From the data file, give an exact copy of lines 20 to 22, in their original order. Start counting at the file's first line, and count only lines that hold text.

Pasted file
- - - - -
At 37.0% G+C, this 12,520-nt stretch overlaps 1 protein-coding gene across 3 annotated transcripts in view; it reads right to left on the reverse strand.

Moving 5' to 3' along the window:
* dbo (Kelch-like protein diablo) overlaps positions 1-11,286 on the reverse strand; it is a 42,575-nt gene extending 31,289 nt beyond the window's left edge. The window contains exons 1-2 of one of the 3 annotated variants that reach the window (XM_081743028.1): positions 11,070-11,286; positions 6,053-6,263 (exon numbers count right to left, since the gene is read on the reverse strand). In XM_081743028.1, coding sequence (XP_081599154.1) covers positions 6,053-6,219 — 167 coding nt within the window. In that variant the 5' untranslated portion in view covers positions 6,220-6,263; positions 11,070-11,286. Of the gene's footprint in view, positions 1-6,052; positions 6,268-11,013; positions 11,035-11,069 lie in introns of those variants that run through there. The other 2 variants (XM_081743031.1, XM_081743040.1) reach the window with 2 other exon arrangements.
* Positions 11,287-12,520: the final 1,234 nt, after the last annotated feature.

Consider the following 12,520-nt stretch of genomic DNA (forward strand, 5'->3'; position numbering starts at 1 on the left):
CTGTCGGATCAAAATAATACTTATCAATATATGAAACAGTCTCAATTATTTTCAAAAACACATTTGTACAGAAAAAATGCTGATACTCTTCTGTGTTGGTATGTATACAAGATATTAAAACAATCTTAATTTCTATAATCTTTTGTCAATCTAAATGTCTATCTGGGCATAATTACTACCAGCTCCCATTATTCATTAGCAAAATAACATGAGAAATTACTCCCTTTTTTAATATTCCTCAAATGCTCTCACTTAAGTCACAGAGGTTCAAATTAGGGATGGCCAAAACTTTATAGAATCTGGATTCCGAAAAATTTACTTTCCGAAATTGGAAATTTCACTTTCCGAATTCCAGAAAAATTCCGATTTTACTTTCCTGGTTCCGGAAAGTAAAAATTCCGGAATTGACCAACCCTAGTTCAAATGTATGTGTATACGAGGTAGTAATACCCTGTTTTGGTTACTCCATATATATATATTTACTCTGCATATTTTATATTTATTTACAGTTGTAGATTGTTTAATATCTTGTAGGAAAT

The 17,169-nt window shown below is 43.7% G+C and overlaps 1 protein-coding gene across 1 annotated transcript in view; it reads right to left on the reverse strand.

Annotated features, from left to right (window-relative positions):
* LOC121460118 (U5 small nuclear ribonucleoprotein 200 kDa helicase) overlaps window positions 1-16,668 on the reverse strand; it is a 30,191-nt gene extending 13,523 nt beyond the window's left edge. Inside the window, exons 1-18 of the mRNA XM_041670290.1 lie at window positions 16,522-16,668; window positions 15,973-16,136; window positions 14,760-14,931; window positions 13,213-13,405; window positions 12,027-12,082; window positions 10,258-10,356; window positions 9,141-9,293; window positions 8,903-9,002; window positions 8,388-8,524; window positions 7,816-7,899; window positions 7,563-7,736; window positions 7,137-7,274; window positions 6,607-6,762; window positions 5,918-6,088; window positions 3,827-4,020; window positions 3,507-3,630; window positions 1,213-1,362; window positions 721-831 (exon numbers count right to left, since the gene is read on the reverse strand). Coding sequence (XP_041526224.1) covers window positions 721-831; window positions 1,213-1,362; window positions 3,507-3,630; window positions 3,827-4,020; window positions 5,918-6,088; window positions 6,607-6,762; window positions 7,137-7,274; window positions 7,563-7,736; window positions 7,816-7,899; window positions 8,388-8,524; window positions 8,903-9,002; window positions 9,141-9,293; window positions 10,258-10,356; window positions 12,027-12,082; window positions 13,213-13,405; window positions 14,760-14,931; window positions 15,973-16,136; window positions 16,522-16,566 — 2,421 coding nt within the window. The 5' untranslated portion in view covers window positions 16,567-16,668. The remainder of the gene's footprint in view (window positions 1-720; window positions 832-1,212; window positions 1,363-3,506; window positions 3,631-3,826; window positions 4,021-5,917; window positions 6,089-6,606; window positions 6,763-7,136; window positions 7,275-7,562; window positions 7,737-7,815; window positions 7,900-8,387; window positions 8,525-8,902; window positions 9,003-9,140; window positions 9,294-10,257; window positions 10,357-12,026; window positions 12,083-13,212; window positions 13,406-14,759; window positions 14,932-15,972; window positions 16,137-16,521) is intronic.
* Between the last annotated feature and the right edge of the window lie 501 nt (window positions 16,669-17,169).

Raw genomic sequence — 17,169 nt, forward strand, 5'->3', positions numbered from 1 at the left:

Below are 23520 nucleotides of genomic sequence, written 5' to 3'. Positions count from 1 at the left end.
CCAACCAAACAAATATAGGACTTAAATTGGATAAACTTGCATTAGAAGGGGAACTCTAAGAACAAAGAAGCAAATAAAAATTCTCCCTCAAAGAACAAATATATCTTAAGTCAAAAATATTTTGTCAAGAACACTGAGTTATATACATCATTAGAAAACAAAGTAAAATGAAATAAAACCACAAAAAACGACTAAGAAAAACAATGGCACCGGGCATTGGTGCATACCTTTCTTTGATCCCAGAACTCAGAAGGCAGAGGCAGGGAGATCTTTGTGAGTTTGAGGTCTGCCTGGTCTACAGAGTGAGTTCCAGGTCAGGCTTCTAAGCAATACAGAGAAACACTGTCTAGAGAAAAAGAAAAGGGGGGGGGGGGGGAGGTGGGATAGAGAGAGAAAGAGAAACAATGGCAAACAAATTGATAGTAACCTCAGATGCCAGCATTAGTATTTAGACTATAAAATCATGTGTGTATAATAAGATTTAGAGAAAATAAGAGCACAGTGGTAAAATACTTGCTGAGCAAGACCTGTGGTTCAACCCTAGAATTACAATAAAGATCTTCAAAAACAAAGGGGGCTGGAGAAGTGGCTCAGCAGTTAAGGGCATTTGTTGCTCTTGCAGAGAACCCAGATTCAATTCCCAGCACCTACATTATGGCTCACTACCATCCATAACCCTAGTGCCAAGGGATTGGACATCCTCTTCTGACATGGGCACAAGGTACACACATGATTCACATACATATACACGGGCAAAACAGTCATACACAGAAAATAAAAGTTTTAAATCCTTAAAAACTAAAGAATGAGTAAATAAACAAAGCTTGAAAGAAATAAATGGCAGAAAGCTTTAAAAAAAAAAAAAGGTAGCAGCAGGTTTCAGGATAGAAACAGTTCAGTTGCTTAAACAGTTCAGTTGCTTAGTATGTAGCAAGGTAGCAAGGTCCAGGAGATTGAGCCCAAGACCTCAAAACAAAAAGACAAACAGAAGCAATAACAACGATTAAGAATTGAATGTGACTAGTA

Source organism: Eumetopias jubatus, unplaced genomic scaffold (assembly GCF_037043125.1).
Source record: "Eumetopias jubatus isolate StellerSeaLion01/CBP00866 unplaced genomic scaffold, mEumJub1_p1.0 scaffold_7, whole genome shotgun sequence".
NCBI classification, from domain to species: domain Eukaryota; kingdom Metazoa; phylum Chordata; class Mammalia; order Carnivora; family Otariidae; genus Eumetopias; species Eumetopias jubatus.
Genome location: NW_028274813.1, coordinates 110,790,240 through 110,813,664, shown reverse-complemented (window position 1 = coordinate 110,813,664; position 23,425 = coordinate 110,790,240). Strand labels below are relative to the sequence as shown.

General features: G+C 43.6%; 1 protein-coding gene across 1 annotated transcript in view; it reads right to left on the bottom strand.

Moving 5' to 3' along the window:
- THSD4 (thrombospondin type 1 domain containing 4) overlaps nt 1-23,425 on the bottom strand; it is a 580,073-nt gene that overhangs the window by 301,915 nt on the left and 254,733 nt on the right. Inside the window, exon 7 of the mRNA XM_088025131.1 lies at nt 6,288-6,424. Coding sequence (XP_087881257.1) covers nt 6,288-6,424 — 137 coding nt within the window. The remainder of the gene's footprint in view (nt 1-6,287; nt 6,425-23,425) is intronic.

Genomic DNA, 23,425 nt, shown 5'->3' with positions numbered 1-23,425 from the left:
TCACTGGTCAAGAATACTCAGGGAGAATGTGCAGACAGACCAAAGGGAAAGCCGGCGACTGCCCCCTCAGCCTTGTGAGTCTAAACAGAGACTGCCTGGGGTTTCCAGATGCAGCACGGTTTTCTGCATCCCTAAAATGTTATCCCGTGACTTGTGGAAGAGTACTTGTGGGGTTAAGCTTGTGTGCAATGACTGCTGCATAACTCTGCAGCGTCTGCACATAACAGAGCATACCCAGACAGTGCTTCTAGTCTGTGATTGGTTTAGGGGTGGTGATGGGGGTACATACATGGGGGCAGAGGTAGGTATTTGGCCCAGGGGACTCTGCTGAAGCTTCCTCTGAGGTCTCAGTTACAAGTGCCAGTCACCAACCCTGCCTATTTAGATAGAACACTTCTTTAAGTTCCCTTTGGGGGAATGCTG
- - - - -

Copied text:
- THSD4 (thrombospondin type 1 domain containing 4) overlaps nt 1-23,425 on the bottom strand; it is a 580,073-nt gene that overhangs the window by 301,915 nt on the left and 254,733 nt on the right. Inside the window, exon 7 of the mRNA XM_088025131.1 lies at nt 6,288-6,424. Coding sequence (XP_087881257.1) covers nt 6,288-6,424 — 137 coding nt within the window. The remainder of the gene's footprint in view (nt 1-6,287; nt 6,425-23,425) is intronic.

Genomic DNA, 23,425 nt, shown 5'->3' with positions numbered 1-23,425 from the left:
TCACTGGTCAAGAATACTCAGGGAGAATGTGCAGACAGACCAAAGGGAAAGCCGGCGACTGCCCCCTCAGCCTTGTGAGTCTAAACAGAGACTGCCTGGGGTTTCCAGATGCAGCACGGTTTTCTGCATCCCTAAAATGTTATCCCGTGACTTGTGGAAGAGTACTTGTGGGGTTAAGCTTGTGTGCAATGACTGCTGCATAACTCTGCAGCGTCTGCACATAACAGAGCATACCCAGACAGTGCTTCTAGTCTGTGATTGGTTTAGGGGTGGTGATGGGGGTACATACATGGGGGCAGAGGTAGGTATTTGGCCCAGGGGACTCTGCTGAAGCTTCCTCTGAGGTCTCAGTTACAAGTGCCAGTCACCAACCCTGCCTATTTAGATAGAACACTTCTTTAAGTTCCCTTTGGGGGAATGCTG